Boats are severed, cracked, stacked. Shredded sails pop at alarming decibels. The memory of that scene sickens me to this day. Not seeing a white and green sailboat in the pile, I take off, sprinting to the end of the pier believing—perhaps insanely—that I see Plaintiff Rest’s mast still upright in her slip. By some miracle, our girl, among absolute wreckage, is afloat! I scream through tears, “Hold on!” But my words are swallowed by the wind. A powerboat has sunk directly behind her pinning her in. She heels with every blow, but she’s holding on! Broken boats and docks lunge at her with every wave and gust. I fear watching her demise would be even worse than arriving to find her already wrecked. However, in that same moment I can’t really define what “worse” means, as Phillip and I now see—no longer grainy, but abrasively clear—Cattywampus already gone to the bottom, submerged. Not 60ft from where our own boat is still fighting for her life, Stephen and Beth’s beautiful catamaran is already lying in her grave. Later on, Stephen would describe, in detail, what it was like discovering what had happened:
As Beth and I slowly made our way to the marina, we strongly suspected we’d lost our boat. Between the texted photo and the call from the Coast Guard, we knew Cattywampus was deeply submerged and was likely never coming back to us. We took a deep breath and hugged each other tightly before we walked onto the dock to survey the cataclysmic damage to the marina. We thought we were mentally prepared to see her—but we were not.
Cattywampus, a whimsical name we gave our “dream” boat before we ever saw this Manta 42, was nearly unrecognizable. Her starboard hull, cockpit and saloon were completely underwater. Her port hull, cabintop and mast were her only identifying characteristics. But, they laid witness. It was her. And she was gone.
Beth and I collapsed into each other’s arms and let out a flood of emotions we’d been suppressing throughout the onslaught of the storm. It was finally over, and our hearts were broken.
Cattywampus was the result of over six years of planning, dreaming, and saving and—for two newbie sailors—we couldn’t have asked for a more wonderful first boat. As we sobbed, we thought of the many sunsets we’d enjoyed from Cattywampus’ cockpit and the different anchorages we’d shared with friends as they helped us learn the cruising ropes. After nearly three years of owning her, we knew we were sailors now. Sailing would continue to be a part of our identity. But at that moment, we felt—lost.
Meanwhile, as Hurricane Sally continues to rage, Phillip and I move in a kind of wordless state of shock as we crawl over the butchery that was our beautiful marina to assess the gouges, bangs and rudder damage on our boat. We tie more fenders around her from foregone vessels. It feels funereal doing so. While trying to push her farther into her slip to avoid her rudder breaking off on the boat sunk beneath her stern, I hear an unsteady voice behind me.
“How can we help?”
It’s Stephen and Beth. With tear-streaked faces, their hearts sunk behind them, they have come to offer us help. I think that moment is even more deeply burned into my memory than the sight of seeing Plaintiff’s Rest still afloat—such solidarity, such generosity in the face of such tragic loss. We later learned many who stayed aboard their vessels during the storm tried to save any other boat they could, even in winds of 120 mph, “before my anemometer blew off” one liveaboard told me. Owners with sunk vessels cheer when they see our brave girl still afloat. “Sally didn’t get us all!” they say.
As more Pensacolians emerge, we find 22 SKANSKA barges scattered like wrecking balls across the bay. Some of them demolished docks and other boats. Many landed in peoples’ yards. The fact that SKANSKA, a multi-million-dollar, global contractor with a fastidious eye for the weather, was caught off-guard, tells you something. As SKANSKA explained:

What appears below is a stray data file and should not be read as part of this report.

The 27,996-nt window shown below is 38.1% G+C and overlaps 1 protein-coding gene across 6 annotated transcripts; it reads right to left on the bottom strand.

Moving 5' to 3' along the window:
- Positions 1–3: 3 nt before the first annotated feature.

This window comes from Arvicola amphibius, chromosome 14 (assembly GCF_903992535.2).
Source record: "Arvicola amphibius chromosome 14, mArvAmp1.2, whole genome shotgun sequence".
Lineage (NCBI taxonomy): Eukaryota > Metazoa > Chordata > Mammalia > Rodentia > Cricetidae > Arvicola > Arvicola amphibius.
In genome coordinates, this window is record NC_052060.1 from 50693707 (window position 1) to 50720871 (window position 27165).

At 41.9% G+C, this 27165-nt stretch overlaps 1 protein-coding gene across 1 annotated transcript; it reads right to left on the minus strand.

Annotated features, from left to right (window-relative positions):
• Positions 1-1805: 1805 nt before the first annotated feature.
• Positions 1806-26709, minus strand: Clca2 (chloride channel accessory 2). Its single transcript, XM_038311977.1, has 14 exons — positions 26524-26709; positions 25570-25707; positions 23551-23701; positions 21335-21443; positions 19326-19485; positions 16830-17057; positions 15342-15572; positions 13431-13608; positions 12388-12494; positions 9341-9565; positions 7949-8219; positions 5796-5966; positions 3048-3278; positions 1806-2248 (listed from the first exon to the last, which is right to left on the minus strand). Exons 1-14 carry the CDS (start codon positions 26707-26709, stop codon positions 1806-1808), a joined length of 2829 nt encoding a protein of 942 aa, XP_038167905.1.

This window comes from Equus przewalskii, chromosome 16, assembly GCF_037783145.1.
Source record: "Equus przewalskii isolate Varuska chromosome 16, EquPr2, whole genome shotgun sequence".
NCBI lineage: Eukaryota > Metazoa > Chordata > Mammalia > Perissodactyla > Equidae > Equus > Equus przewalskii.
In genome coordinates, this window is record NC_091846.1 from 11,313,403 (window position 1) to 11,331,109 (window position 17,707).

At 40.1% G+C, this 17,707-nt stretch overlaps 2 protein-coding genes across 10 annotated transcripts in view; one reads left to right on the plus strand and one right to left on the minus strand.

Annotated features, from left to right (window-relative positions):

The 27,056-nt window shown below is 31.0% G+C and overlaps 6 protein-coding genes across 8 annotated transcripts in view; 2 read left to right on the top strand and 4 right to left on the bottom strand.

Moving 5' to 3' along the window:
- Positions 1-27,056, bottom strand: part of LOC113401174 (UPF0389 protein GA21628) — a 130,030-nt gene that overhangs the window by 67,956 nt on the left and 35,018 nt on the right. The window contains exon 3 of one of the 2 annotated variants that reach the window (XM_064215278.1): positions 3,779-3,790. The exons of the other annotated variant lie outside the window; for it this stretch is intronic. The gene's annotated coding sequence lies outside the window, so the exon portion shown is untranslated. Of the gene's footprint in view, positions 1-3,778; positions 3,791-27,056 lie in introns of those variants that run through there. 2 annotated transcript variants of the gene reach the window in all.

“The sudden shift in the intensity, direction and duration of the storm was unprecedented and entirely unexpected by the entire Pensacola community. Unfortunately, it was neither safe nor feasible to attempt the removal of barges and other equipment in the brief period between the storm’s sudden intensification and its ultimate landfall.”
Sadly, in the days that follow we learn of all too many other boats in Pensacola that have met this same terrible fate.
“She’s wrecked,” one sailor tells us.
“She sank,” says another.
“The insurance company totaled her,” says a third.
Still, our losses bond us as well. People help one another remove everything salvageable from their lost vessels. They scrub slime with steely determination. They save sails, winches, dinghies, tools and, of course, sentimental items as well. A laugh escapes me when I see Stephen in his self-proclaimed “survivor hat.” It’s more gray and frayed than I remembered, but the logo is unmistakable: Cattywampus.
Within weeks, most of those same sailors whose boats were a total loss are already starting to look for their new “forever boat.” The exciting task of finding their new girl is a salve to their wounds. No one even thinks of giving up. Move away from the coast, stop with this hurricane lifestyle that to some may seem to boarder on insanity? Never. As hard as it might be in the face of storms like Sally, it’s also our deeply rooted love for sailing that keeps us sane, keeps us bleeding and cursing through boat projects, keeps us gripping to the helm on a frightening, but secretly thrilling, night watch.
Sailing is the tip of our spear here in paradise, in the path of destruction, even. Storms are going to come to our part of the world whether we sail or not. Letting them take everything, including our love of sailing, is out of the question. It’s precisely our passion for sailing that keeps us plunging ever onward, compels up to tack our way into the next chapter of our lives, even in the wake of a catastrophe.
Ed note: It was only this past summer, around the beginning of the 2020 North Atlantic hurricane season, that Annie Dike wrote an article on lessons learned after having survived another recent pair of hurricanes. To read more about Dike’s insights on storm prep, see Jacks versus Slacks in SAIL’s August/September 2020 issue